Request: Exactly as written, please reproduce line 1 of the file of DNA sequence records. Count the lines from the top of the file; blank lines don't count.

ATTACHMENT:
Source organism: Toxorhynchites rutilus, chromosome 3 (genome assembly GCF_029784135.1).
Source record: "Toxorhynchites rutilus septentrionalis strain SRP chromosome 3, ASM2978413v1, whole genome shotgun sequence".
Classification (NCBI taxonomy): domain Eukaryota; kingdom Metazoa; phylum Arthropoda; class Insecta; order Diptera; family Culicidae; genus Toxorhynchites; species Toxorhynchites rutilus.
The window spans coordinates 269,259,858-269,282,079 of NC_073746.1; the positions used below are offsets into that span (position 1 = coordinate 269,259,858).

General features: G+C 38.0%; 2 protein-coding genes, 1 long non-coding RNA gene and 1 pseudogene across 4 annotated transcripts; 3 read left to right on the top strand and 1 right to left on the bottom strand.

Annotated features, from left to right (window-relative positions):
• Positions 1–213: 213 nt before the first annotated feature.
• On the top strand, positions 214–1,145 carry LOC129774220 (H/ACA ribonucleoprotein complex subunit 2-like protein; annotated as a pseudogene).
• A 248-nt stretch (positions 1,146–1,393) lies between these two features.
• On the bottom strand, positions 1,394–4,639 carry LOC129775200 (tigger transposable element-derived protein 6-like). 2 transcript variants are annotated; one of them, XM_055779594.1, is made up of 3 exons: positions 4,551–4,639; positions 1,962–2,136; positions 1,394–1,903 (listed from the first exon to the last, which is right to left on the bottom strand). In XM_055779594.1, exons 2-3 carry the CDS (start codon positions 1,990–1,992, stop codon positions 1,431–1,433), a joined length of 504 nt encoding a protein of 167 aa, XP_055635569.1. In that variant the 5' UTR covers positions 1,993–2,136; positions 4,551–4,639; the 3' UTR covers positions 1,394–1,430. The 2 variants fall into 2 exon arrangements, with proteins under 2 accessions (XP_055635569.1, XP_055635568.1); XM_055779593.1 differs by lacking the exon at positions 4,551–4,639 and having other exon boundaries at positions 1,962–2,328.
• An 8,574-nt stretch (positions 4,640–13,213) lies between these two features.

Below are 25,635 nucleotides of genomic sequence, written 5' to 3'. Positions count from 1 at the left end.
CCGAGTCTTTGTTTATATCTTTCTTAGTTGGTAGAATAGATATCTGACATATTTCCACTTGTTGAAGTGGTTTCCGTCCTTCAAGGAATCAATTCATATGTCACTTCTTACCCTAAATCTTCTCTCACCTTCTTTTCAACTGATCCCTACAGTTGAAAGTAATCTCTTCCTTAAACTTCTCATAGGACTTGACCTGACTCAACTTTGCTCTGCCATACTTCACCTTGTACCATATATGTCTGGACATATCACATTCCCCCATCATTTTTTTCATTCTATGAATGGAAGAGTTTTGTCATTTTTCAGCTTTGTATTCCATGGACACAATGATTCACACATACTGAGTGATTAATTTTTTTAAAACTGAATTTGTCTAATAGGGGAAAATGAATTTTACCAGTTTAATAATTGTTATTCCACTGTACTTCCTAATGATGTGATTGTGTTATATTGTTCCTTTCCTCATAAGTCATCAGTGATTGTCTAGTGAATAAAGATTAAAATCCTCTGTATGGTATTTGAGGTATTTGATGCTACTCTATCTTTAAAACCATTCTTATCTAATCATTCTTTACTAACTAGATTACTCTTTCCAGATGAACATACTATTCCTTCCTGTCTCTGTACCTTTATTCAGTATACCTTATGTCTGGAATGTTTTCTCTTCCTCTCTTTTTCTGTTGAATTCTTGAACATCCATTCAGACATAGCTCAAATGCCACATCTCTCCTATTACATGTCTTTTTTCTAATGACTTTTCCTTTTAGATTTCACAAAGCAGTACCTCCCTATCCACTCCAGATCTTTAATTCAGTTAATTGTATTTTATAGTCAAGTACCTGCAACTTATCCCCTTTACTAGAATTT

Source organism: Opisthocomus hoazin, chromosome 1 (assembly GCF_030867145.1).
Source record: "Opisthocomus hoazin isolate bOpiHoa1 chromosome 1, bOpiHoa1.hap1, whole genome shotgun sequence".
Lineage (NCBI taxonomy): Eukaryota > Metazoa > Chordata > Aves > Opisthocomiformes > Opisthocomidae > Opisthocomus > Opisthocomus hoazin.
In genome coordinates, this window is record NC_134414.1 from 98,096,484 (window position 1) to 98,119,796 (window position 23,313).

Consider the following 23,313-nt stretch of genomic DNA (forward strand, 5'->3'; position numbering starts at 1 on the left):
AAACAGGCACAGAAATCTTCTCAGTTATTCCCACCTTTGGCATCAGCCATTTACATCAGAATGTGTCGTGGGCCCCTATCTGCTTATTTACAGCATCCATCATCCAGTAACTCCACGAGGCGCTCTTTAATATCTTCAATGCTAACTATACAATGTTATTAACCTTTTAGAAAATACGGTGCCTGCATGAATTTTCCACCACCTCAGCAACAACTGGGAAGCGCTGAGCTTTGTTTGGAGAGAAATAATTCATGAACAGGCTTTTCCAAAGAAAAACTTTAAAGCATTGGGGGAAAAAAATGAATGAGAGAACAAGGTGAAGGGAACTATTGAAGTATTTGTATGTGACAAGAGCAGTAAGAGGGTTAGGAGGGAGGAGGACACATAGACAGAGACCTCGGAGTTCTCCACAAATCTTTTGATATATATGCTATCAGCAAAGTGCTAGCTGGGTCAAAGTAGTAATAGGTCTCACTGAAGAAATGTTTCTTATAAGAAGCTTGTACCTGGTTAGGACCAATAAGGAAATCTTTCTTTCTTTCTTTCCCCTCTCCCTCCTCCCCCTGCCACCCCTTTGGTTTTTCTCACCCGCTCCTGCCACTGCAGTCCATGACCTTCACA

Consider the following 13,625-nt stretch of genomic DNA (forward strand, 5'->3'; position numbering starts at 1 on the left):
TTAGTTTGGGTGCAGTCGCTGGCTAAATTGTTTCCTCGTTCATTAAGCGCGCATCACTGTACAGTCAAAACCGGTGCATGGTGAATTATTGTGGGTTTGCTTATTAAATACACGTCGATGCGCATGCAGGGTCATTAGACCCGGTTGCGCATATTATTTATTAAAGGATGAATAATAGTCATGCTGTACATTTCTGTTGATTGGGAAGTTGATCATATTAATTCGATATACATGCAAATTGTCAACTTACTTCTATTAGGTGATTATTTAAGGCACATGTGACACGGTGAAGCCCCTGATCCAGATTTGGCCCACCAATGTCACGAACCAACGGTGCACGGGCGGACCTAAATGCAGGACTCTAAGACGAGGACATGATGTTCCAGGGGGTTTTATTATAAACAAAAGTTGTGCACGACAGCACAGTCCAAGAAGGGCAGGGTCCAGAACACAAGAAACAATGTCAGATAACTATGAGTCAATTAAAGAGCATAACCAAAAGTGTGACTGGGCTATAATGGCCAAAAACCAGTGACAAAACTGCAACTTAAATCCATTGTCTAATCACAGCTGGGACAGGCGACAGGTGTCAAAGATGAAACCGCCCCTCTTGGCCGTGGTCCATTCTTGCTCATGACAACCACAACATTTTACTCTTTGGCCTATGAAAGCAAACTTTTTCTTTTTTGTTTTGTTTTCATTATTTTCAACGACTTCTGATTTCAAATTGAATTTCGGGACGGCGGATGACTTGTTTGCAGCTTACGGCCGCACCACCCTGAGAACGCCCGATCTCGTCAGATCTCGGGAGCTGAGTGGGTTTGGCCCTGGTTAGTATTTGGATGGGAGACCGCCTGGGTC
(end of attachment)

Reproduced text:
Source organism: Toxorhynchites rutilus, chromosome 3 (genome assembly GCF_029784135.1).